Help from United Way and Friend, Inc. Community Services Inspires Man to Help Others
Whenever Stephen Werner goes clothing shopping, he keeps an eye out for deals. He isn’t just a savvy shopper – – when he buys a coat or a pair of shoes for himself, he often buys a couple more, in different sizes. He has no idea who will be wearing the items, he just knows they will go to someone who really needs them – – a “friend.”
There was a period when Stephen’s life began to unravel after a series of serious health complications. He lost his job, went through a tough divorce, descended into alcoholism and even contemplated suicide. With help, he fought his way out of despair and Friend, Inc., a United Way agency partner, was an important part of his support system.
During difficult times, his family didn’t go hungry because of Friend’s Kutztown food pantry. The organization also made sure his son and daughter had something under the Christmas tree.
Today, Stephen is working, remarried, sober and committed to helping others.
Friend, Inc. case worker, Laura Moyer, said Stephen’s ongoing support helps the organization in a big way. “One day he came in here with coats, and another time with really nice lunch boxes. It is just so awesome.”
Last year, more than 2,300 people received help from Friend, Inc. in the areas of Fleetwood, Brandywine and Kutztown, with the support of United Way funding.
Stephen shared, “I give back because I know there are people going through what I went through. Friend, Inc. helped me get back on my feet.” He hopes those who are struggling and don’t want their family to go hungry, know the agency is there for them, too.
Meals on Wheels Gives Kitty Independence in Her Home
Despite being legally blind, Kitty Merkel, 85, lives alone in her small home in South Heidelberg on her own terms. Kitty has learned to navigate her home and receives help with cleaning and other duties that allow her to live independently. As cooking is not something she can easily do, Kitty is grateful to have meals delivered daily to her by volunteers for the Meals on Wheels program through Berks Encore. Kitty says, “I owe my health to a balanced diet from Meals on Wheels. If I didn’t get a meal, I would have a TV dinner or a sandwich which wouldn’t be as healthy.”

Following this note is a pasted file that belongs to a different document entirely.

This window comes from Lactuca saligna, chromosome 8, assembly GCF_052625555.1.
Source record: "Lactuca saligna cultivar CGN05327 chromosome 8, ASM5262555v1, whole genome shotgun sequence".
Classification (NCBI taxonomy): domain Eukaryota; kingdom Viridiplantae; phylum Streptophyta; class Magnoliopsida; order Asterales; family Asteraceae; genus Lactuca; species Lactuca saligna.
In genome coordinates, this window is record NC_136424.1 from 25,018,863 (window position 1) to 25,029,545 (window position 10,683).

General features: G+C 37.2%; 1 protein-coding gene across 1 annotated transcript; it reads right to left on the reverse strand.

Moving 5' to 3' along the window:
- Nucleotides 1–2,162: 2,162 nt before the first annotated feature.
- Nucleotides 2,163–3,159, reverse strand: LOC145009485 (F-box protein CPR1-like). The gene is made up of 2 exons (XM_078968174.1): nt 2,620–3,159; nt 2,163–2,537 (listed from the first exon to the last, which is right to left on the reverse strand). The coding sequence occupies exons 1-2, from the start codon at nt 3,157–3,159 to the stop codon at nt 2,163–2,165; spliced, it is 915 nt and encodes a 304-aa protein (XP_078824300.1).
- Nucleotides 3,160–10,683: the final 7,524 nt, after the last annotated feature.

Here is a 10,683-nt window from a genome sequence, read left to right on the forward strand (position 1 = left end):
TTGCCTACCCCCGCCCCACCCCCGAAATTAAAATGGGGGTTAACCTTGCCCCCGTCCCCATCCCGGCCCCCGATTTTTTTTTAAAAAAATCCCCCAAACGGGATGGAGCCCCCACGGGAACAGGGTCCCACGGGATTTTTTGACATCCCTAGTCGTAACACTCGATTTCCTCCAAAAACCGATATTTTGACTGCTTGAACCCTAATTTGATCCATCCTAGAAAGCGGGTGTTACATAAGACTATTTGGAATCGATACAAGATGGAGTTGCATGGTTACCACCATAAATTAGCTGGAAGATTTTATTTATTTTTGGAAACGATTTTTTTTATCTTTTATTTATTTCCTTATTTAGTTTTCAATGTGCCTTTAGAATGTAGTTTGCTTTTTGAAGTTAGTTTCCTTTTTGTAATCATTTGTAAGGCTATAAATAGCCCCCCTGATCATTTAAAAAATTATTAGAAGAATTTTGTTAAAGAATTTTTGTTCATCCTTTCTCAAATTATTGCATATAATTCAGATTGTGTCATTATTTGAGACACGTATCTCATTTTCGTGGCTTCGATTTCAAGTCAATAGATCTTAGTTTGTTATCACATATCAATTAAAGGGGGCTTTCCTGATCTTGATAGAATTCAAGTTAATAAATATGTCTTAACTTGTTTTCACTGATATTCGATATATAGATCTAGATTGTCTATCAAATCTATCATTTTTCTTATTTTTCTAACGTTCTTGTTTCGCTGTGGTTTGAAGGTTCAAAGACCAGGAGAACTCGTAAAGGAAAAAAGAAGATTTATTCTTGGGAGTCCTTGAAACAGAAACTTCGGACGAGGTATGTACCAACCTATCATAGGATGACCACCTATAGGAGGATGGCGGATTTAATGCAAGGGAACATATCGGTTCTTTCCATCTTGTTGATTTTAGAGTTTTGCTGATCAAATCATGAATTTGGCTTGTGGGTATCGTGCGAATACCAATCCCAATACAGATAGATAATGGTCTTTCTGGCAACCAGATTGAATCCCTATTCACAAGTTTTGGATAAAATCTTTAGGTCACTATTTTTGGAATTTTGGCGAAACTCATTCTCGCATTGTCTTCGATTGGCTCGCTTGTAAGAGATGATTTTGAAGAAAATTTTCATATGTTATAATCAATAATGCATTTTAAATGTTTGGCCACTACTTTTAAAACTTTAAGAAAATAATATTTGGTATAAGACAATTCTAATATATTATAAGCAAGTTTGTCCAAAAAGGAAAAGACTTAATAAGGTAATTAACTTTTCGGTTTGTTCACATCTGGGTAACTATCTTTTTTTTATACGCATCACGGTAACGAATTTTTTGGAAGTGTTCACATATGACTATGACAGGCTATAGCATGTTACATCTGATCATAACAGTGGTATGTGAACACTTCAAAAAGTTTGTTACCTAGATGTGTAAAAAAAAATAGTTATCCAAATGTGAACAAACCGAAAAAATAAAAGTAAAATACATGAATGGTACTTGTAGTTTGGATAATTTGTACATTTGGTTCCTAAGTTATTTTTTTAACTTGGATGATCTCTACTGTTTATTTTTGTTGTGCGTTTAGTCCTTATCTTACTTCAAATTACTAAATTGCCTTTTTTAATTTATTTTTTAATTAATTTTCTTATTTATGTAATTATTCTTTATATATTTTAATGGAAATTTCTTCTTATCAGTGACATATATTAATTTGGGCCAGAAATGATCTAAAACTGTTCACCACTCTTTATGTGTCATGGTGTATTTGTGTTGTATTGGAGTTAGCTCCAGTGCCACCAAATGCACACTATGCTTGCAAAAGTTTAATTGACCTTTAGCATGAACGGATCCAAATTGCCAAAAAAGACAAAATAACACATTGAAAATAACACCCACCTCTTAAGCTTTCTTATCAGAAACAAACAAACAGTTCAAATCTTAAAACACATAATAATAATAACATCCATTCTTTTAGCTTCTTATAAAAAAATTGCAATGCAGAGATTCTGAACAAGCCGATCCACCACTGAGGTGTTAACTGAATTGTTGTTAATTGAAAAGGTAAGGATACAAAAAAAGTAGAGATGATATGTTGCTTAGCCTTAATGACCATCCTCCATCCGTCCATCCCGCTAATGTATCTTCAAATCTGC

Julian Finds Stability and Success through CASA of Berks County
After losing his father, Julian bounced around in foster care, often being moved because of his aggressive behavior. When he was 12 years old, CASA of Berks County had the opportunity to provide Julian with a trained volunteer to serve as his advocate. In visiting him at his fifth placement, Julian’s volunteer advocate quickly discovered that he had never learned to read. The CASA visited him weekly, teaching him how to read, and advocated with his school for additional services. His behavior became more manageable and he grew less angry about losing his father.
Working alongside Julian’s caseworker, the CASA searched for someone who might have known Julian’s father. When an old friend of his father’s was located, Julian was ecstatic to meet him. Their visits increased in frequency and within a short while, the man’s family offered to be his foster care home. Under the encouraging eye of his new foster family, Julian began thriving in high school at both academics and sports. In August 2019, the family officially adopted him. He is on his way to be a responsible, productive young adult thanks to the efforts of the CASA Volunteer Advocate
Aiden Finds Help Developing Life Skills
A journey of love, lessons and challenges is how Idalis Acevedo describes life since her son, Aiden, was diagnosed with autism at the age of two. “I was unfamiliar with autism,” Idalis, of Shillington said. “I didn’t know what he would or wouldn’t be able to do.”
Today, Aiden is nine years old and is mostly nonverbal. His mom shares that he can also be extremely energetic, which can be challenging for people who do not know Aiden or understand his autism.
Making friends is difficult for Aiden. An after-school social program at Easterseals, a United Way agency partner, helps Aiden develop friendships with other kids in a safe and understanding environment. Easterseals also provides Aiden with speech and occupational therapy to help him develop skills his mother hopes he will use for the rest of his life. “It’s good; it has given him a new perspective and he has done a 180,” Idalis said. “When he first started therapy he had a five-minute attention span, now he can do 45 minutes. He went from speaking about 10 words to now saying 20 to 30 words.”
Idalis is grateful for the care Aiden receives at Easterseals. “Kids with autism just want to be loved,” Idalis said. “They want to know that they matter in this world, too.”